“Often, little situations trigger enormous reactions.” – Eckhart Tolle
After years of substance abuse, one of the important keys to gaining and maintaining sobriety—especially when one is in early recovery, i.e., at a rehab treatment center or in a professionals health program (e.g., a doctors recovery program)—is how to identify, avoid and properly manage relapse “triggers.”
When first arriving in recovery, we may often hear about the need to “change people, places and things.” This means our newfound commitment to get and stay sober/clean (i.e., abstain from alcohol and drugs one day at a time) may be challenged if we encounter someone or something we’d formerly associated with our drinking or using, and it ‘triggers’ (elicits) in us a desire or craving to use. So, we’re advised to avoid, wherever possible, the old haunts where we used to hang out and drink or use, as well as the people with whom we’d do this.
But given there are many sorts of triggers—both external and internal, including some we can’t predict or control—that can elicit a craving or desire to drink or use in us, particularly when we’re new in recovery, it would be wise for us to review a few of the basics about identifying, avoiding and managing relapse triggers.
For starters, we can make a thorough list for ourselves, identifying what our particular triggers are, which then can be used to develop a “game plan” regarding what we can do to prepare ourselves to avoid or address those triggers, if they should arise. And while it’s essential that we understand how to manage our relapse triggers, first and foremost is the need to get clarity about precisely what our own personal triggers are.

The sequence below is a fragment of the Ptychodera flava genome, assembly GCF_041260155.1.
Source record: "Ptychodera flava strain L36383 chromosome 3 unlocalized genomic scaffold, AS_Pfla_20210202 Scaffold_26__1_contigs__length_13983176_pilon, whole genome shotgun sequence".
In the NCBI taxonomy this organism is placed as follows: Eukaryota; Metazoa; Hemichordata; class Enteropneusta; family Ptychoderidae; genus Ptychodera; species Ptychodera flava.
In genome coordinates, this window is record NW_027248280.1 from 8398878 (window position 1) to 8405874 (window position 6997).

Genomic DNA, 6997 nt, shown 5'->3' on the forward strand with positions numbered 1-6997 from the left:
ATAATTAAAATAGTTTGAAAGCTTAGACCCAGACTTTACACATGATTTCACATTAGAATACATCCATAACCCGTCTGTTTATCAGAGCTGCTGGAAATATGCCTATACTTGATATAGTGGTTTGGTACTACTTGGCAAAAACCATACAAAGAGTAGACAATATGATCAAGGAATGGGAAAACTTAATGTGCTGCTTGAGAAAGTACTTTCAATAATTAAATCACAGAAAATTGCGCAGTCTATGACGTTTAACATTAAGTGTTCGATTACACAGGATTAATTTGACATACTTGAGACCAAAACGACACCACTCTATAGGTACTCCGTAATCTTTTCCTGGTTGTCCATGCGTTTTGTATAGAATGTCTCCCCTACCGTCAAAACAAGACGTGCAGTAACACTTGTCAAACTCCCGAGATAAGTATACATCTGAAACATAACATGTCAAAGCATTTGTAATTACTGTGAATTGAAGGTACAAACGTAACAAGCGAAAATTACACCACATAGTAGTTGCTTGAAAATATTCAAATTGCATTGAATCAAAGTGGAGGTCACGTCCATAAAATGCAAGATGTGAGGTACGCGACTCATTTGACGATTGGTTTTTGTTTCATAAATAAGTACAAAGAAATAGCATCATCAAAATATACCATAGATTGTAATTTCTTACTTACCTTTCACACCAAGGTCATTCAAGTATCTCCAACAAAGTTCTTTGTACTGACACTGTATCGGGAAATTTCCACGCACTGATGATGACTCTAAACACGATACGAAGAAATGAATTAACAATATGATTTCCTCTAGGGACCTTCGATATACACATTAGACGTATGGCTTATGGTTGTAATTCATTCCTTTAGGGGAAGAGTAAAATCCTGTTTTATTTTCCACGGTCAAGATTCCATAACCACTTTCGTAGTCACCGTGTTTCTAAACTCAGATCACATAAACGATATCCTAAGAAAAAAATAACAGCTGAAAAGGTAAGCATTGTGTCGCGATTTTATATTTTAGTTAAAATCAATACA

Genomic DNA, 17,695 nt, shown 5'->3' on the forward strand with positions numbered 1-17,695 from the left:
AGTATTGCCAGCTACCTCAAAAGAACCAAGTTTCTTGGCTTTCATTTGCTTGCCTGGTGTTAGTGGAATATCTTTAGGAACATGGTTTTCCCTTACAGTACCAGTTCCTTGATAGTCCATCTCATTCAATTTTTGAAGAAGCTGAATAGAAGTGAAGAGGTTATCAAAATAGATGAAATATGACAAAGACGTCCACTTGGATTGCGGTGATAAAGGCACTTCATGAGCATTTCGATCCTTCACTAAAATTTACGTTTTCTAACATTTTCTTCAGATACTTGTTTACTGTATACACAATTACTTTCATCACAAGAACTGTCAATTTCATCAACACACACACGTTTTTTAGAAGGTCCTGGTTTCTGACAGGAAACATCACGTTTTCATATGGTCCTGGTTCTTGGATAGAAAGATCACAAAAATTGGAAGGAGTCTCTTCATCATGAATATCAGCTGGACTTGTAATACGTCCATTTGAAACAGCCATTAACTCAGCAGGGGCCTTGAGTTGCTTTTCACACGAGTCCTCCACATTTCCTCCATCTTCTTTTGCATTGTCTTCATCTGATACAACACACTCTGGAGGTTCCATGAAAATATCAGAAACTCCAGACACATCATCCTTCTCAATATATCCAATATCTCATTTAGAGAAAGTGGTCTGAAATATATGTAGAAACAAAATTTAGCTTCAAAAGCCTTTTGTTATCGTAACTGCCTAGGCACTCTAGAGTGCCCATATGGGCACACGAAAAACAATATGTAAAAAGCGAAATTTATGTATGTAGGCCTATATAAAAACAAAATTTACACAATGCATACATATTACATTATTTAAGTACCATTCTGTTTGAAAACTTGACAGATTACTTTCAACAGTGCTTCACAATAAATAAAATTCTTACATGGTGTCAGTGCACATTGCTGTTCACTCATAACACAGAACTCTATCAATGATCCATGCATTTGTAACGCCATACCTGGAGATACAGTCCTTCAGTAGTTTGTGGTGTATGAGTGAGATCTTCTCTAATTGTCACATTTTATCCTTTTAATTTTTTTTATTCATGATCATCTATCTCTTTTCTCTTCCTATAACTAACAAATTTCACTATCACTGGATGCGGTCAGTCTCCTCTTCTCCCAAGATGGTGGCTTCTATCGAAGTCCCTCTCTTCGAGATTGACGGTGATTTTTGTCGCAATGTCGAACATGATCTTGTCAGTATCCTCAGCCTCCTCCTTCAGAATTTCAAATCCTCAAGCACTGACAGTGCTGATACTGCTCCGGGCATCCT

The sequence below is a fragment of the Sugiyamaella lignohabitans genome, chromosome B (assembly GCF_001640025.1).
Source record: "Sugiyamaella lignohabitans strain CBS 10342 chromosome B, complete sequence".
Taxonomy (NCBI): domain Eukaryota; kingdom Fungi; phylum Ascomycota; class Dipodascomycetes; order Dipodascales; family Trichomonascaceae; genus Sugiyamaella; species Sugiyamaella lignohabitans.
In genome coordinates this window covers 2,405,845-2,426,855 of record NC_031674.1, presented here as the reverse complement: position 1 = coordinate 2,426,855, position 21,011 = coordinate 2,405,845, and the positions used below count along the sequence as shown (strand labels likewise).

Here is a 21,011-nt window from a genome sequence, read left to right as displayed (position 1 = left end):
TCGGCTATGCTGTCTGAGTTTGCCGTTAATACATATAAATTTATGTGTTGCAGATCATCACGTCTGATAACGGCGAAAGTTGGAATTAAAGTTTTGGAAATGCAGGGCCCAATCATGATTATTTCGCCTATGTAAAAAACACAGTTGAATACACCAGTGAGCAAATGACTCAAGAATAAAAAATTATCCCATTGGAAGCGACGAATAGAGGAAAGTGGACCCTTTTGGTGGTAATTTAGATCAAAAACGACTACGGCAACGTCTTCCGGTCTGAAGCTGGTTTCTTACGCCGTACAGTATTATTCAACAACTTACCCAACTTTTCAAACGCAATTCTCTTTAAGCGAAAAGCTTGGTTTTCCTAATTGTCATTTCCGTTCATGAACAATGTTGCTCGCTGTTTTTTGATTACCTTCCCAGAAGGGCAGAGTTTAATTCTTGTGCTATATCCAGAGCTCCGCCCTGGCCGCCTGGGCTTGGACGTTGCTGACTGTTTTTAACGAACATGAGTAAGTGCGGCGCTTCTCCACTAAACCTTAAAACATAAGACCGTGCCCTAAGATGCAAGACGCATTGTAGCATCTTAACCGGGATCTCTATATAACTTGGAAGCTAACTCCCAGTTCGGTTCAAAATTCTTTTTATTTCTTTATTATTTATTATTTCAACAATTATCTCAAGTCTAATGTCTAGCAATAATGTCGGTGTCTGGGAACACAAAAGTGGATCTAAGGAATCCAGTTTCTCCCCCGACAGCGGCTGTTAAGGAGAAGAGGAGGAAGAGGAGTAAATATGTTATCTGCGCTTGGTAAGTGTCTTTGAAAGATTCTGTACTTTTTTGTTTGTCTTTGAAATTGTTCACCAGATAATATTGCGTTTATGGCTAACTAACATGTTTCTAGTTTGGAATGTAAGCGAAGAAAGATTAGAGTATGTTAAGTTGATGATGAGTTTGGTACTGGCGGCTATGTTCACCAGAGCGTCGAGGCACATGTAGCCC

Below you’ll find a list of common external triggers:
■ Family gatherings
■ Listening to a particular song or musical genre
■ Meeting new people
■ Going out to eat or dance
■ Birthday parties or celebrations
■ After paying bills
■ Calls from creditors
■ Before, during or after work
■ Before, during or after sex
■ Before, during or after a date
■ Being alone in the house
■ Talking on the phone
■ After an argument
■ Going out
Certainly, this list could be added to, given whatever particular triggers you might have, especially considering your profession. For example, a physician in addiction treatment might need to avoid medical equipment associated with using. A lawyer or business executive in drug rehab or alcohol treatment who had been used to meeting with clients or associates for cocktails would need to add to his list any events, gatherings, restaurants, clubs or meeting places where he or she could be triggered into a potential relapse. Again, the point is to be honest and thorough when making this list.
Just as important to identify and add to the list are those feelings, thoughts and emotions that you’d formerly associated with drinking or drug use. Negative emotions that can act as internal triggers include: fear, anxiety, guilt, shame, irritation, anger, jealousy, depression, loneliness, helplessness, or feeling criticized, inadequate or overwhelmed.
It’s also known that positive emotions can act as triggers for some. Therefore, your list may need to include: excitement, happiness, confidence, success, strength, passion, or sexual arousal.
One further area of emotions that may be triggers for some could be called “normal” feelings: boredom, insecurity, sadness, frustration, embarrassment, neglect, nervousness, pressure or relaxation.
When you’ve developed a list that seems as complete as possible regarding triggers that could potentially incite you to relapse, take a few minutes to review it with an open mind to adding to it, if necessary, in order to be sure you haven’t skipped over anything that might belong on your list.
In PART TWO of this blog-post, we’ll dive into how to make best use of this list to help strengthen your recovery toolkit, especially in terms of increasing your relapse trigger awareness and ability to utilize options for addressing those triggers.